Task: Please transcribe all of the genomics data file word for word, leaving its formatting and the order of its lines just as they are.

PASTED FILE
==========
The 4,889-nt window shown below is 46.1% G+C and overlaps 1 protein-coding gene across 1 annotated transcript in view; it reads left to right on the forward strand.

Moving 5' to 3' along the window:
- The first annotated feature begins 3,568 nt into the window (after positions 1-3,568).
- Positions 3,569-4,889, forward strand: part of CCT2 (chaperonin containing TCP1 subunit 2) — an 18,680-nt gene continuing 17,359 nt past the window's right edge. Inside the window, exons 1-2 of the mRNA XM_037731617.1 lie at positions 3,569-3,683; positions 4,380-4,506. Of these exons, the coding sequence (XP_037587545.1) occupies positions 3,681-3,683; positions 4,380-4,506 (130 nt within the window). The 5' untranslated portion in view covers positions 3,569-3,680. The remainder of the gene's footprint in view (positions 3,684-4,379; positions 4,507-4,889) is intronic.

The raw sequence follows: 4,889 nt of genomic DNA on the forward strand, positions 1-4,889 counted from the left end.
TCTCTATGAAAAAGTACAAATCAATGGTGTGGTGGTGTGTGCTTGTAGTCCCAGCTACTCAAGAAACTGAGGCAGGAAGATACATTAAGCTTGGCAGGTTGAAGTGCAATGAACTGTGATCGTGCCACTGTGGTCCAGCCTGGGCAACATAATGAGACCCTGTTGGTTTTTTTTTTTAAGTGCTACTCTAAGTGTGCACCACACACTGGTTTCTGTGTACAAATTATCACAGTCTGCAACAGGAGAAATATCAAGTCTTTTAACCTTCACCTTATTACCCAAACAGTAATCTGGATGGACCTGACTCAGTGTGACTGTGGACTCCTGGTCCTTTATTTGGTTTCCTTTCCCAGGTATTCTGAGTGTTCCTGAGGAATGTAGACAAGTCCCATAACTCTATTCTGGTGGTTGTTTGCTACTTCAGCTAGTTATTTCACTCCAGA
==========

The 4,889-nt window shown below is 46.1% G+C and overlaps 1 protein-coding gene across 1 annotated transcript in view; it reads left to right on the forward strand.

Moving 5' to 3' along the window:
- The first annotated feature begins 3,568 nt into the window (after positions 1-3,568).
- Positions 3,569-4,889, forward strand: part of CCT2 (chaperonin containing TCP1 subunit 2) — an 18,680-nt gene continuing 17,359 nt past the window's right edge. Inside the window, exons 1-2 of the mRNA XM_037731617.1 lie at positions 3,569-3,683; positions 4,380-4,506. Of these exons, the coding sequence (XP_037587545.1) occupies positions 3,681-3,683; positions 4,380-4,506 (130 nt within the window). The 5' untranslated portion in view covers positions 3,569-3,680. The remainder of the gene's footprint in view (positions 3,684-4,379; positions 4,507-4,889) is intronic.

The raw sequence follows: 4,889 nt of genomic DNA on the forward strand, positions 1-4,889 counted from the left end.
TCTCTATGAAAAAGTACAAATCAATGGTGTGGTGGTGTGTGCTTGTAGTCCCAGCTACTCAAGAAACTGAGGCAGGAAGATACATTAAGCTTGGCAGGTTGAAGTGCAATGAACTGTGATCGTGCCACTGTGGTCCAGCCTGGGCAACATAATGAGACCCTGTTGGTTTTTTTTTTTAAGTGCTACTCTAAGTGTGCACCACACACTGGTTTCTGTGTACAAATTATCACAGTCTGCAACAGGAGAAATATCAAGTCTTTTAACCTTCACCTTATTACCCAAACAGTAATCTGGATGGACCTGACTCAGTGTGACTGTGGACTCCTGGTCCTTTATTTGGTTTCCTTTCCCAGGTATTCTGAGTGTTCCTGAGGAATGTAGACAAGTCCCATAACTCTATTCTGGTGGTTGTTTGCTACTTCAGCTAGTTATTTCACTCCAGA